Good Jobs!

Investors who bought APPLE shares at $3 in order to welcome Steve Jobs’ return in November 1997 have so far enjoyed a 5000% gain!

Clearly fans of Steve knew that a university education is not always necessary to become an outstanding entrepreneur. The founder of APPLE readily states that the Macintosh would never have had its quality of interface and design if he had not left school in order to take calligraphy lessons.

Of course, this does not mean that everyone who learns to write nicely will now be capable of building the same planetary success as APPLE. Indeed, an entrepreneur’s path is filled with obstacles. Despite the success of Macintosh in 1984, Steve Jobs was quite simply ousted from his group in 1985 by manager John Sculley (boasting an MBA from Wharton) who he recruited himself from PEPSI COLA in order to “change the world together rather than sell sweet water!”.

Far from being defeated, Mr Jobs founded a new entrepreneurial adventure and decided to create software company NeXT in the same year. In parallel, in 1986, he bought PIXAR animation studio for $10m from Lucas Films and created blockbusters Toy Story and Nemo. PIXAR was bought by DISNEY in 2006 for $7.4bn. Having lost momentum over this period, APPLE bought NeXt in 1996 for $429m before calling back Steve Jobs to head the company in 1997! An ingenius move for the company which 13 years later has become the world’s third-largest market capitalisation ($233bn) behind EXXON, PETROCHINA and just ahead of… MICROSOFT ($227bn), its powerful rival of the 1980s.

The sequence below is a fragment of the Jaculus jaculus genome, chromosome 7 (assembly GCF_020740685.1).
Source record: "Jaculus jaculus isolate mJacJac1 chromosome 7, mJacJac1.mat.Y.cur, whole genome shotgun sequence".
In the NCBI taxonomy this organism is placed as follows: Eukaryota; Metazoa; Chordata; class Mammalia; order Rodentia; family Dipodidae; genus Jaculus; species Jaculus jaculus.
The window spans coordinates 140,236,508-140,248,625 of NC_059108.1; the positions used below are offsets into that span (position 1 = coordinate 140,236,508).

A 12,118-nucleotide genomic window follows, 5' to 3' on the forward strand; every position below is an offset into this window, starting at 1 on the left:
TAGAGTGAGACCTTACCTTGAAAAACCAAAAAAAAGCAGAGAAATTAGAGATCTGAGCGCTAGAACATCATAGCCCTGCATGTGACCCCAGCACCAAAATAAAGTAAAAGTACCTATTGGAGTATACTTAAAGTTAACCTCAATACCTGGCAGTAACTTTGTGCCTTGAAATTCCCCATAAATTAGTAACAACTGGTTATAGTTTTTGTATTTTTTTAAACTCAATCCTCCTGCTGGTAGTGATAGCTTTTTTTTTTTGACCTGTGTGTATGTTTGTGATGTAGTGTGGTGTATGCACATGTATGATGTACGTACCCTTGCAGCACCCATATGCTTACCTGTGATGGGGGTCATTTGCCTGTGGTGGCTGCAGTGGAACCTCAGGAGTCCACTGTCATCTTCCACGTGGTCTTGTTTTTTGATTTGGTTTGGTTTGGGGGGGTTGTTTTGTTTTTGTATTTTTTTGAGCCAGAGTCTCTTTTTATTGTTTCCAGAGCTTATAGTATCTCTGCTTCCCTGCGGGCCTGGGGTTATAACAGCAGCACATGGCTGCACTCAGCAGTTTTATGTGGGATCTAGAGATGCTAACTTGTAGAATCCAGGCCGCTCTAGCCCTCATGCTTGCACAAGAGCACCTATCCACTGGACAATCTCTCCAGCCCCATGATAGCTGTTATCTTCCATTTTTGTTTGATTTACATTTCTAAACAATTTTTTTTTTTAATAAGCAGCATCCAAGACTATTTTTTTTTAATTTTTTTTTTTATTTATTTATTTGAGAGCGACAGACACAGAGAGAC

What do Steve Jobs and other outstanding managers who have succeeded in changing the destiny of their companies have in common? They are all visionaries, creative, tacticians, builders and above all, have exceptional tenacity. Other bosses merit just as much respect and admiration: Jeff Bezos (AMAZON.COM, graduate from Princeton) visionary and founder of the internet’s “largest store on earth”, Lakshmi Mittal (Indian, unknown education), who has managed to create the world’s leading steel group via acquisitions and sometimes daring bets and Jack Ma (less well known for the moment), founder of ALIBABA.COM in China, the world’s first internet shopping gallery.

Bravo to all of these recognised entrepreneurs and time for us to now identify the managers likely to found the huge successes of tomorrow. A passionate exercise at a time when the world is moving quickly and it is necessary to stay a few lengths ahead: while no-one doubts today the emergence of a middle-class in Brazil, India and China, fewer are those, like the managers of SEB (Thierry de La Tour d’Artaise), COLGATE-PALMOLIVE (Ian Cook) and YUM! BRANDS (David Novak) who built a strategy enabling them to benefit as of now from the huge growth harboured in these new markets.

Meeting these entrepreneurs is a key factor in our stock-picking strategy and remains the only way of identifying exceptional temperaments. It will always be too late for those who only hold onto an economic view of the markets and who have not crossed paths with Jacques de Chateauvieux (Chairman of BOURBON) or Amancio Ortega (founder of ZARA, key shareholder in INDITEX) for investing in their extraordinary stockmarket adventures…

As stated by Peter Lynch in Beating the Street, “there is often no correlation between the operational success of a company and its stockmarket performance over a period of a few months or a few years. In contrast, over the long term, the correlation is 100% and patience pays off”.